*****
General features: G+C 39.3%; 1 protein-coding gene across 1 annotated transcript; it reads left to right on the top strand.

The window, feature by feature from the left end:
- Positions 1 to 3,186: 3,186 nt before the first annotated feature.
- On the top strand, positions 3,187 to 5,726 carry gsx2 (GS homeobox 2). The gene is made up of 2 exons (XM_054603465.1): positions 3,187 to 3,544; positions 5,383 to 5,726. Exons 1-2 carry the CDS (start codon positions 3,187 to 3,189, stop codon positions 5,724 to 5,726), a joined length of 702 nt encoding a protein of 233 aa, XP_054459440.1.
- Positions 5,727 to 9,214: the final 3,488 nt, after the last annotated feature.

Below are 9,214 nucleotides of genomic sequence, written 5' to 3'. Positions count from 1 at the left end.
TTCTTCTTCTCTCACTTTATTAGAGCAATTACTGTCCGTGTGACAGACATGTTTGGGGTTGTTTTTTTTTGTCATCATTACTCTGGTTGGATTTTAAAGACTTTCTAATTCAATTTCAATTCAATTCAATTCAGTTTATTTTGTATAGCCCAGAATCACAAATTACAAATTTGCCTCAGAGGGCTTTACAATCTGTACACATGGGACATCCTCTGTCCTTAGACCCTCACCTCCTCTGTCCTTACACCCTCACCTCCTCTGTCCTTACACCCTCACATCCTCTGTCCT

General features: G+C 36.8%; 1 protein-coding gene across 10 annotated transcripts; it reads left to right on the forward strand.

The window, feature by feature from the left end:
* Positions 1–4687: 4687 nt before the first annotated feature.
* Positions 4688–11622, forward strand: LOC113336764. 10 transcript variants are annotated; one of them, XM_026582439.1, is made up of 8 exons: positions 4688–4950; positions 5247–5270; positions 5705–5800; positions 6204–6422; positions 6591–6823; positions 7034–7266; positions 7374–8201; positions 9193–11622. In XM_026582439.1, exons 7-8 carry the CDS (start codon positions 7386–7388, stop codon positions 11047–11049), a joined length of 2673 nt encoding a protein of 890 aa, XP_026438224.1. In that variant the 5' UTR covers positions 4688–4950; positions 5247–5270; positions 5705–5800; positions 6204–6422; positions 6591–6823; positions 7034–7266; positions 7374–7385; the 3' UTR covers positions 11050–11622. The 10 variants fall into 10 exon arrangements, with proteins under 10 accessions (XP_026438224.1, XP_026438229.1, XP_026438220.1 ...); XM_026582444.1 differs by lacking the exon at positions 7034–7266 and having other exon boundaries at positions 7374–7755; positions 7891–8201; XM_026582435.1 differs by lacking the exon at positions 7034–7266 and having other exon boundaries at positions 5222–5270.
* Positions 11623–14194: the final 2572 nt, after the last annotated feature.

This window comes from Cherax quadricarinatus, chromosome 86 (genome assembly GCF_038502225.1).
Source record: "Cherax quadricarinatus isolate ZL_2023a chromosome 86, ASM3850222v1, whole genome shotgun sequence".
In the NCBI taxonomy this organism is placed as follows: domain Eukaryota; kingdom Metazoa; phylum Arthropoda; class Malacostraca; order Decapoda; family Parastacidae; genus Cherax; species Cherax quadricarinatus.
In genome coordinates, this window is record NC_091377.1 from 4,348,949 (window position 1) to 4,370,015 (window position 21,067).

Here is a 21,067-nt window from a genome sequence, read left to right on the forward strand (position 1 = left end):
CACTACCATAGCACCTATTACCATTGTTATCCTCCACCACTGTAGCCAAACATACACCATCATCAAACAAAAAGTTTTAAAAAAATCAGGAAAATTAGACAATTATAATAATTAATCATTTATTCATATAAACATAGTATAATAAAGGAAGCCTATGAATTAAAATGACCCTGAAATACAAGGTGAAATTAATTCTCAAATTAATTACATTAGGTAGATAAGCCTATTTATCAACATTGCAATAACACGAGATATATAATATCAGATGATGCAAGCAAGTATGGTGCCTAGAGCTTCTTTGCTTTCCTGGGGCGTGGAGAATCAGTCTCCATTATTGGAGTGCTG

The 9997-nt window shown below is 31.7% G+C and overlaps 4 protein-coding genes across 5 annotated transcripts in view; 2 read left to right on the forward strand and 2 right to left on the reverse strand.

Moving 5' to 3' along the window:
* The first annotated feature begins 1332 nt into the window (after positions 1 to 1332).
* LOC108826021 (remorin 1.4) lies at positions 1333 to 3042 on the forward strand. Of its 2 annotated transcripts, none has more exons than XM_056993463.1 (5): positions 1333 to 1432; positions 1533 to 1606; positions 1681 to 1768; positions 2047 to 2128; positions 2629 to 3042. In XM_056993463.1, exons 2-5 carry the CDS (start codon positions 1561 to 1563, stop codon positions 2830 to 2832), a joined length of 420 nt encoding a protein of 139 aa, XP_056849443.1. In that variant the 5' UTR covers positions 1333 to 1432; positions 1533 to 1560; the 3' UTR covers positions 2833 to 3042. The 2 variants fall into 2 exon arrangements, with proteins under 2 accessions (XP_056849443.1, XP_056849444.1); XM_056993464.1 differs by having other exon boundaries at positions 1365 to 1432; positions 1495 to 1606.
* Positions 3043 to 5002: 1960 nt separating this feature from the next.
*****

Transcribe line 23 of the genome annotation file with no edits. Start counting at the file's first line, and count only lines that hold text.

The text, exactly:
* Positions 3043 to 5002: 1960 nt separating this feature from the next.